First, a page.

March 15, 2022
Benefits of Children Participating in Outdoor Activities
By Shanna O’Mara
Looking back on childhood, some of the best memories may be those that happened just before the streetlights came on – summer days spent outside with friends. Children are naturally drawn to the outdoors, where they can burn off excess energy and connect with others through unstructured activities. Playing outside has proven to be extremely beneficial, more than just a way to have fun. Children are healthier as a result and they form lasting relationships with their peers and the environment around them.
Playing outdoors requires endurance, muscle strength and motor skills. Children get aerobic exercise and gain strength when running, climbing, swimming, etc. Studies show that children burn more calories outdoors, which helps prevent obesity. Obesity affects about 20% of children and teens across the country, according to the CDC. Lace up those sneakers and be active is a great way to avoid unnecessary weight gain.
Enjoy the sun
According to the American Academy of Pediatrics, many children suffer from vitamin D deficiency. Vitamin D occurs naturally in few foods and in such small amounts. Supplements can be taken, but most people get a daily dose through sun exposure. Children who spend time outdoors are less likely to be vitamin D deficient. Their bones will be stronger, reducing the risk of developing osteoporosis and other bone conditions later in life. . Sunlight and fresh air can also improve their mood and boost their immunity.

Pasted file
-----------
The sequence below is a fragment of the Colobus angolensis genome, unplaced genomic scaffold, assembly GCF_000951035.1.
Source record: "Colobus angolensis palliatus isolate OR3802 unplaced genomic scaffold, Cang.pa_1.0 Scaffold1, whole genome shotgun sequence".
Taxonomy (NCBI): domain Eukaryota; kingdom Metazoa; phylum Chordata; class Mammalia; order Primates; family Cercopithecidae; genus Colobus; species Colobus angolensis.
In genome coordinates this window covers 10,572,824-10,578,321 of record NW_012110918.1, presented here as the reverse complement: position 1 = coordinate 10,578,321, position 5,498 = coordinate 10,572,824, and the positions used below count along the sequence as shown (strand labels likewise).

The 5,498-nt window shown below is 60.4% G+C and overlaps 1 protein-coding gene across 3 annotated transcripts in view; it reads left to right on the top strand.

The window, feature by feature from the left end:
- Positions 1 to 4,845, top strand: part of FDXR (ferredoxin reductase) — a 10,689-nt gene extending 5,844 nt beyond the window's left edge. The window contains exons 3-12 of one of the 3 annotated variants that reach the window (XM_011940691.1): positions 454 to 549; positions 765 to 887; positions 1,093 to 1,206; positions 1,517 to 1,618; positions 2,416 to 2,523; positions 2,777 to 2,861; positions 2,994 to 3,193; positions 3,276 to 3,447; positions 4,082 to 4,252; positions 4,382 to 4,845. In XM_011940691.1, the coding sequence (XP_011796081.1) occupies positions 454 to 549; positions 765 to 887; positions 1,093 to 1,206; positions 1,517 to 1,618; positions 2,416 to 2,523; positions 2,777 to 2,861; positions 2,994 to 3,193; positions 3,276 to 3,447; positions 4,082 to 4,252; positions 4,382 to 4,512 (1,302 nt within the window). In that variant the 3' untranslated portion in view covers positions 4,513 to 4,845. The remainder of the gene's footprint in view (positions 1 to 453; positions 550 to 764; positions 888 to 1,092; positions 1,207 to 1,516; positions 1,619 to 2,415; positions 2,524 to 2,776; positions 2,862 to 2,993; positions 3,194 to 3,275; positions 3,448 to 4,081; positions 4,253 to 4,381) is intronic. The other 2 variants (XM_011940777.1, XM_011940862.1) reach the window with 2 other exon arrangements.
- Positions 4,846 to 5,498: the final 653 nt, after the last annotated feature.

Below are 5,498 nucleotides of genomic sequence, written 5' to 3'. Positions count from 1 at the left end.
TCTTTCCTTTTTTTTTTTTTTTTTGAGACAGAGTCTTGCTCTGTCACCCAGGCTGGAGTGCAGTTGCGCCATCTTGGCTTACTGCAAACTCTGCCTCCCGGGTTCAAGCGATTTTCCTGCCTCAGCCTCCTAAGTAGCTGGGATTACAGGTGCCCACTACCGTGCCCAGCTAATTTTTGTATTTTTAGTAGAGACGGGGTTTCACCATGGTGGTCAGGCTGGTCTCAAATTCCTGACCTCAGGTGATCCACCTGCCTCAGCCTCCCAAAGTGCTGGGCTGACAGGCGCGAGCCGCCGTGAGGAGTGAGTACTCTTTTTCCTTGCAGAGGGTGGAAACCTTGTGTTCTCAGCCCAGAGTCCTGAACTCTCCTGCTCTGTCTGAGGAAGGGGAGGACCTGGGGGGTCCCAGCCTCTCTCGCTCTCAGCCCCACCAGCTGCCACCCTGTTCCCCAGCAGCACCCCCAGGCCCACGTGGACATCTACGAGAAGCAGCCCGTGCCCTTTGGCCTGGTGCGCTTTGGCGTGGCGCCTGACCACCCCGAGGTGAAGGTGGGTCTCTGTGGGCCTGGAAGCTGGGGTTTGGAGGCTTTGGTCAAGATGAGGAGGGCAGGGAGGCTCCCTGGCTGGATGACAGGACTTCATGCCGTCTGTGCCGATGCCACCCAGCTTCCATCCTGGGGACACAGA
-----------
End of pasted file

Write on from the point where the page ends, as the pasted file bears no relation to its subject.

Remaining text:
The University of British Columbia published a study in 2017 which showed that children who regularly play outdoors and spend time outdoors are more likely to develop a lasting relationship with nature. As these children grow into decision-making adults who play an important role in society, they are more likely to act in ways that protect the environment. They can pursue careers in environmental studies, make greener choices in their daily lives, and overall enjoy the natural world around them.
Develop social skills
Children who participate in unstructured play outdoors are more likely to use their imaginations and problem-solving skills. They often work with others to set rules for a game, create play materials, and explore their surroundings. When playing in a group, communication skills are enhanced, as are motor skills.
When playing outdoors or attending camp with other children, children experience a sense of togetherness. They work as a team when playing sports, communicate when establishing the rules of the game and express themselves through physical activity. According to the American Academy of Pediatrics, children who play outdoors are more in tune with themselves and less likely to bully others.
Strengthen those senses
In recent years, children have been exposed to technology more than ever in their daily lives, and increased screen time has led to a myriad of issues for children, including shortened attention spans and vision problems. Studies show that children who engage in outdoor activities have better distance vision than children who spend more time indoors. They are also better equipped to form perceptions of the world around them when exposed to it organically rather than through television or other devices.